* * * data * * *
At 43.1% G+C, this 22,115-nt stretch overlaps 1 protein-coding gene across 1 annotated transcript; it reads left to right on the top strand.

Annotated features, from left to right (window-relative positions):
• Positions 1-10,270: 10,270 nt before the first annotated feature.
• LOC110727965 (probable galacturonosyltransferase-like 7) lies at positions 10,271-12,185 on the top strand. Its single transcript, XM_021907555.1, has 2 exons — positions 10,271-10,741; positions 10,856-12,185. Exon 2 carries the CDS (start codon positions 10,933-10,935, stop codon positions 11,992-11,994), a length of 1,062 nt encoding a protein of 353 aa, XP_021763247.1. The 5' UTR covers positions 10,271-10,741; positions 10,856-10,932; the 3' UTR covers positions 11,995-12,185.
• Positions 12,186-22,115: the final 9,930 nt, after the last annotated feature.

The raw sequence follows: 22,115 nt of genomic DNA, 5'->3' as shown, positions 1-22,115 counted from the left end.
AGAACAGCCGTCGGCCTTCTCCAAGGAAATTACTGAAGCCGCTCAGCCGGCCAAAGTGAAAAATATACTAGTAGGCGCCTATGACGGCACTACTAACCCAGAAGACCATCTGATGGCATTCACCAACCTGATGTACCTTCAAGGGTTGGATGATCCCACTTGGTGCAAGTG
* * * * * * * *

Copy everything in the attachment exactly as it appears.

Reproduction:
At 43.1% G+C, this 22,115-nt stretch overlaps 1 protein-coding gene across 1 annotated transcript; it reads left to right on the top strand.

Annotated features, from left to right (window-relative positions):
• Positions 1-10,270: 10,270 nt before the first annotated feature.
• LOC110727965 (probable galacturonosyltransferase-like 7) lies at positions 10,271-12,185 on the top strand. Its single transcript, XM_021907555.1, has 2 exons — positions 10,271-10,741; positions 10,856-12,185. Exon 2 carries the CDS (start codon positions 10,933-10,935, stop codon positions 11,992-11,994), a length of 1,062 nt encoding a protein of 353 aa, XP_021763247.1. The 5' UTR covers positions 10,271-10,741; positions 10,856-10,932; the 3' UTR covers positions 11,995-12,185.
• Positions 12,186-22,115: the final 9,930 nt, after the last annotated feature.

The raw sequence follows: 22,115 nt of genomic DNA, 5'->3' as shown, positions 1-22,115 counted from the left end.
AGAACAGCCGTCGGCCTTCTCCAAGGAAATTACTGAAGCCGCTCAGCCGGCCAAAGTGAAAAATATACTAGTAGGCGCCTATGACGGCACTACTAACCCAGAAGACCATCTGATGGCATTCACCAACCTGATGTACCTTCAAGGGTTGGATGATCCCACTTGGTGCAAGTG